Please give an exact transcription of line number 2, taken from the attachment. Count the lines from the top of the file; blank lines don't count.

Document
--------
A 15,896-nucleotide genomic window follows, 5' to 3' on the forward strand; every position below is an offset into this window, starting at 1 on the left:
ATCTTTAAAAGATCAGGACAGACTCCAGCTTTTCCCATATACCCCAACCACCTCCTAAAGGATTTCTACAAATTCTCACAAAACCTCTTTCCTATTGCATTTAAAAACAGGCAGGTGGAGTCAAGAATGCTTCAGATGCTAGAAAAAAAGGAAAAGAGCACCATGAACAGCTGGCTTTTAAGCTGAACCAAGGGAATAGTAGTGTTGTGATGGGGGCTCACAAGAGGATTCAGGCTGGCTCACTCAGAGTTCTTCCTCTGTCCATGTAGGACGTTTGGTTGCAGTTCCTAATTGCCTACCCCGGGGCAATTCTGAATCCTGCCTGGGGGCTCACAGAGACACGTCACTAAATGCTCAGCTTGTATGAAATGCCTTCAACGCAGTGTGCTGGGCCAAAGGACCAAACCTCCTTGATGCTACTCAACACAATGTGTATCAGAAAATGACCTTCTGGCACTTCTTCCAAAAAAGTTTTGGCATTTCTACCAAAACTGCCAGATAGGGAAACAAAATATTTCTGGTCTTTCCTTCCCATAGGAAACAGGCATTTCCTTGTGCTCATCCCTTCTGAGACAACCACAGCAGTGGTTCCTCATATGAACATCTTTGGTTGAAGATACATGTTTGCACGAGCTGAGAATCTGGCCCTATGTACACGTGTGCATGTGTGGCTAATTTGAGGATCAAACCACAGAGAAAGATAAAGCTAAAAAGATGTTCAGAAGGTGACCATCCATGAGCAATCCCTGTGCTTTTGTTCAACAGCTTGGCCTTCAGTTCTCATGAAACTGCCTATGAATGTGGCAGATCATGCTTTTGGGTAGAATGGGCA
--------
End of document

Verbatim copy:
ATCTTTAAAAGATCAGGACAGACTCCAGCTTTTCCCATATACCCCAACCACCTCCTAAAGGATTTCTACAAATTCTCACAAAACCTCTTTCCTATTGCATTTAAAAACAGGCAGGTGGAGTCAAGAATGCTTCAGATGCTAGAAAAAAAGGAAAAGAGCACCATGAACAGCTGGCTTTTAAGCTGAACCAAGGGAATAGTAGTGTTGTGATGGGGGCTCACAAGAGGATTCAGGCTGGCTCACTCAGAGTTCTTCCTCTGTCCATGTAGGACGTTTGGTTGCAGTTCCTAATTGCCTACCCCGGGGCAATTCTGAATCCTGCCTGGGGGCTCACAGAGACACGTCACTAAATGCTCAGCTTGTATGAAATGCCTTCAACGCAGTGTGCTGGGCCAAAGGACCAAACCTCCTTGATGCTACTCAACACAATGTGTATCAGAAAATGACCTTCTGGCACTTCTTCCAAAAAAGTTTTGGCATTTCTACCAAAACTGCCAGATAGGGAAACAAAATATTTCTGGTCTTTCCTTCCCATAGGAAACAGGCATTTCCTTGTGCTCATCCCTTCTGAGACAACCACAGCAGTGGTTCCTCATATGAACATCTTTGGTTGAAGATACATGTTTGCACGAGCTGAGAATCTGGCCCTATGTACACGTGTGCATGTGTGGCTAATTTGAGGATCAAACCACAGAGAAAGATAAAGCTAAAAAGATGTTCAGAAGGTGACCATCCATGAGCAATCCCTGTGCTTTTGTTCAACAGCTTGGCCTTCAGTTCTCATGAAACTGCCTATGAATGTGGCAGATCATGCTTTTGGGTAGAATGGGCA